Animals play a key role in preventing a pandemic. We must strengthen their protection – global problems

  • Opinion Karel du Marchi SarvaasBrussels)
  • Inter Press Service

In fact, countries have already adopted first steps to amend the International Health Regulations that govern reporting and national responses to emerging pandemics that subsequently proved untenable during the initial COVID-19 outbreak.

However, as countries meet to negotiate a working draft of a pandemic treaty in August, the time to fully codify this knowledge becomes increasingly important if we are to prevent future outbreaks of zoonotic diseases. The recent outbreak of monkeypox shows that the world cannot afford to delay building its defenses against emerging diseases.

At the same time, new vector-borne threats to human or animal health are emerging around the world, especially as climate change creates new opportunities for destructive outbreaks in previously less affected regions of the world.

Clearly, preventing the next pandemic is not an easy task. This is why a One Health approach that recognizes the interconnectedness of environmental, human and animal health gives us the best chance of strengthening global defenses against emerging diseases that are estimated to be 70 percent come from wild animals. Clearly, the One Health approach must be the backbone of global efforts to prevent the next pandemic.

Above all, countries should focus their efforts on establishing a new One Health preparedness unit that will strengthen and consolidate international efforts to prepare for new disease outbreaks. Currently, national disease detection and surveillance programs are too often overstretched and under-resourced, leaving countries – and by extension the global community – unprepared for new threats.

In this context, a new international One Health preparedness arm could bring together existing resources such as the World Animal Health Information System (WAHIS), USAID PREDICT pandemic preparedness project or environmental monitoring by non-profit organizations such as EcoHealth Alliance, in the most efficient and effective way, and with more options for wargame-style planning. In doing so, the international community could better identify potential disease threats and make collective decisions about how best to respond when they occur.

Second, countries could also prioritize new rules and protocols to help products get to market faster to deal with acute and ongoing crises under any draft agreement. The COVID-19 pandemic has shown that fast-acting critical health tools such as vaccines can save lives and enable faster responses to emerging pandemics.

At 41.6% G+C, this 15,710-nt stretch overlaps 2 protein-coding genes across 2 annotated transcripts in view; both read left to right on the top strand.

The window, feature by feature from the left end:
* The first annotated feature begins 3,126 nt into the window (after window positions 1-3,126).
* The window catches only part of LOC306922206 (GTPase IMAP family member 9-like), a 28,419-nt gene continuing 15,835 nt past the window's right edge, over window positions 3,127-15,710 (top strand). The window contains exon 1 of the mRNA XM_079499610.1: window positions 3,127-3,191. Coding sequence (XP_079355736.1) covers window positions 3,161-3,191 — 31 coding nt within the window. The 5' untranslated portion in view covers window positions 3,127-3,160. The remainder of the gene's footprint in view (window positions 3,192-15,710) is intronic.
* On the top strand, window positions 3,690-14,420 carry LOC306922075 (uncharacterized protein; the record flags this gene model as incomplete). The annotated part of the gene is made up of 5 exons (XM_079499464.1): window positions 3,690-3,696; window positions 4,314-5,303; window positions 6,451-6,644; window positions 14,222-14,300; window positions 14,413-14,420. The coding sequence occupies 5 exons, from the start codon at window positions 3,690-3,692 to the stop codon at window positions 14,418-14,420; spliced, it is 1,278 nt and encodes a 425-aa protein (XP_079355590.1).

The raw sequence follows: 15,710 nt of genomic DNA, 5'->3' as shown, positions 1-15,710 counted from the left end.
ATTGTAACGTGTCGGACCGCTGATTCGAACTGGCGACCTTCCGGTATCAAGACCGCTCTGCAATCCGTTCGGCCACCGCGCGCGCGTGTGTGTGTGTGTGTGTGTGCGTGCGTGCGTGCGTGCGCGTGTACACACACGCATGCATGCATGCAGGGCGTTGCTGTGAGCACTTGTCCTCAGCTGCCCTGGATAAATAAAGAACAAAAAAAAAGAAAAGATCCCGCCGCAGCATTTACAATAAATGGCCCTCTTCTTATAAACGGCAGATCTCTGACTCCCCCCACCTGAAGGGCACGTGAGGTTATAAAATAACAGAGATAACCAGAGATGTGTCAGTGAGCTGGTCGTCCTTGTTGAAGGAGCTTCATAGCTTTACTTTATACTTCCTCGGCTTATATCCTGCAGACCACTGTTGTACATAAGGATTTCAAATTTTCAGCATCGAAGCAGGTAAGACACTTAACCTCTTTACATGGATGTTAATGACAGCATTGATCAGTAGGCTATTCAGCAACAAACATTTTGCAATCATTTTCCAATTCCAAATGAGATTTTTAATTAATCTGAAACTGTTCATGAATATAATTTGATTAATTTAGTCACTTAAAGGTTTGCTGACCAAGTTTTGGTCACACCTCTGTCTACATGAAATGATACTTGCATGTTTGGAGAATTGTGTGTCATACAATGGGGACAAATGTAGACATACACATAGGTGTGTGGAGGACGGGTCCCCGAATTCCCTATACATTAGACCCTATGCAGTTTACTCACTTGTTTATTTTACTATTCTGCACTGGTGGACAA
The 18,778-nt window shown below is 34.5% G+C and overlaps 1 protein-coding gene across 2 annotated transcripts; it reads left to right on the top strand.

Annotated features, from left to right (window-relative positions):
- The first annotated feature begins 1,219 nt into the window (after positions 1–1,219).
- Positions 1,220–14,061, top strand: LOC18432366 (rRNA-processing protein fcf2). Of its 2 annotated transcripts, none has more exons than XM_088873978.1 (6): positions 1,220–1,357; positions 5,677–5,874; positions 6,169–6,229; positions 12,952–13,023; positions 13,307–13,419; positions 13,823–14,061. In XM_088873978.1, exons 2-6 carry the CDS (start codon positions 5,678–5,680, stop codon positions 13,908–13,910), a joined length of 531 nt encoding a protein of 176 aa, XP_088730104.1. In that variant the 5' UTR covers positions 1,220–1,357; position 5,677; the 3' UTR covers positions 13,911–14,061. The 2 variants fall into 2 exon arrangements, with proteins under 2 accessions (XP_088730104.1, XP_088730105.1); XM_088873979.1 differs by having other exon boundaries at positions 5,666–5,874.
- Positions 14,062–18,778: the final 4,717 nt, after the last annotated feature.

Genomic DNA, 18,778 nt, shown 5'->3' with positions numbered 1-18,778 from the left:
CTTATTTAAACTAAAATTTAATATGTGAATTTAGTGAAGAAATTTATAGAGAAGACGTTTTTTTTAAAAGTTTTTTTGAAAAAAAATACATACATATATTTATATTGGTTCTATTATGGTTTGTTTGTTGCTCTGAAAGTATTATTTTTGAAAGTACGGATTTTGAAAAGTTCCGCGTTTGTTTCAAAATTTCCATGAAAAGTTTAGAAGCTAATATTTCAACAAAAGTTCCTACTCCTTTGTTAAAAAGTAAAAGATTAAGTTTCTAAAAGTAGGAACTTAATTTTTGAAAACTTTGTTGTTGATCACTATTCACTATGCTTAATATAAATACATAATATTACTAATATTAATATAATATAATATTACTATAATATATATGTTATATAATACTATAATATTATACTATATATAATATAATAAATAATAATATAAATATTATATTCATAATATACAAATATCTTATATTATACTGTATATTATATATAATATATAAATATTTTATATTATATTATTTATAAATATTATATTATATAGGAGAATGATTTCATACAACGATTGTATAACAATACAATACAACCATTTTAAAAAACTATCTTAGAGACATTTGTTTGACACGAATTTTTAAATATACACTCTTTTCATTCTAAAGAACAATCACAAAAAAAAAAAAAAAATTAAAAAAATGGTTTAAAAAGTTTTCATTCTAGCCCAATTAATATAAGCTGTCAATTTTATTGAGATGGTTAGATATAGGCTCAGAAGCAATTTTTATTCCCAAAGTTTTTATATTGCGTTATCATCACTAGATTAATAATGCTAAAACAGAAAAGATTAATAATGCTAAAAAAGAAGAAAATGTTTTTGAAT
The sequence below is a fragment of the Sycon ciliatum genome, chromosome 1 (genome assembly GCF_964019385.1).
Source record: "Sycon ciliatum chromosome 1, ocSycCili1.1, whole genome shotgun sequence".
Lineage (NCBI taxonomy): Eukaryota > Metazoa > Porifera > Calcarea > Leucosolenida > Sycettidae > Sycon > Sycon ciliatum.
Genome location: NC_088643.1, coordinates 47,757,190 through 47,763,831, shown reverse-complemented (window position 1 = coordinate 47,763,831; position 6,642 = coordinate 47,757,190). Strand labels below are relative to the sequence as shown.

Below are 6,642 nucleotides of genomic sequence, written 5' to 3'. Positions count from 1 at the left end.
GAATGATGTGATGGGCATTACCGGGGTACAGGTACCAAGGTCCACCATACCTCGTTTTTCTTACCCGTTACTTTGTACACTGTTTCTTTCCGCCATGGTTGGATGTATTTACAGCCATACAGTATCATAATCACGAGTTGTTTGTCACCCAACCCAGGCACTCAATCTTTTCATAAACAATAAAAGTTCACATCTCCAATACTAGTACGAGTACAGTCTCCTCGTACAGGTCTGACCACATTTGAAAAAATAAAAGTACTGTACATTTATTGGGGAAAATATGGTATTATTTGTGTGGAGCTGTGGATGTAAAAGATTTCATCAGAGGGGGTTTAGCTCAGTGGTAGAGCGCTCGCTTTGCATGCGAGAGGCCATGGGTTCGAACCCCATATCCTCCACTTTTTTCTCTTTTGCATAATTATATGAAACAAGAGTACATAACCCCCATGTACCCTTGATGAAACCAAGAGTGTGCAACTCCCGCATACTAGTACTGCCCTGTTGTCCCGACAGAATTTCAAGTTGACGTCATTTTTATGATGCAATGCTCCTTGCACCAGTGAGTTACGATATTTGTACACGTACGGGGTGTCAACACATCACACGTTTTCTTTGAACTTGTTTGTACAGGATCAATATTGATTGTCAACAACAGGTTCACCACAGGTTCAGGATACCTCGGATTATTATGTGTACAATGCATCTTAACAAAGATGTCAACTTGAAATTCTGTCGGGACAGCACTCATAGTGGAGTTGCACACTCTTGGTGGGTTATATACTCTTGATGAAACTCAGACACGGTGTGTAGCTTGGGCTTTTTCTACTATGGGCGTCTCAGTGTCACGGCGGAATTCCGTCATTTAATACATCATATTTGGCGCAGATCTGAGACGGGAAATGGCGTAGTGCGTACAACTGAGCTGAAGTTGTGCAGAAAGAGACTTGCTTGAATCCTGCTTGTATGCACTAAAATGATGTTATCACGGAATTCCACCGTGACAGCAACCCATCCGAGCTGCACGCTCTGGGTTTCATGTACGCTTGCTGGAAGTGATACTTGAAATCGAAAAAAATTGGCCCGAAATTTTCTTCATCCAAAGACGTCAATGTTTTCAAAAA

Simplifying the regulatory approval process can significantly reduce the time it takes for vaccines to get into the hands of veterinarians, which in turn will increase the resilience of pets and livestock to disease outbreaks.

As it stands, any adjustments to the current stock of animal vaccines require a new safety assessment, meaning it could take months or years to respond to an emerging disease variant. Allowing previous safety assessments to be used to support vaccines for new strains would simplify this process, lowering barriers to animal vaccination and lowering the public health risk in case of zoonoses.

Finally, governments must also agree to fund and adopt new policies that expand global access to animal health prevention as part of any future pandemic treaty. Disease prevention is always better than cure, but the protections needed to prevent the spread of zoonotic diseases from animals vary across the world.

Increasing investment in preventive measures, in particular in on-farm biosecurity, as well as in diagnostic technologies that can detect changes in health before serious observable symptoms appear, can not only reduce the frequency but also the severity of disease outbreaks, as has already happened in many developed countries. countries.

In Europe, for example, there has not been a single major zoonotic disease since Q fever over a decade ago, while the UK reduction in salmonellosis outbreaks 87 percent from the 1992 peak due to vaccination of poultry.

The lessons of the COVID-19 pandemic are clear: the world can no longer afford to consider threats to human and animal health, and the environment as a whole, in isolation.

For the world to be fully prepared for the next pandemic, the interconnected principles of the One Health approach must underpin any future pandemic prevention treaty.

UN IPS Bureau

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© Inter Press Service (2022) — All rights reservedSource: Inter Press Service

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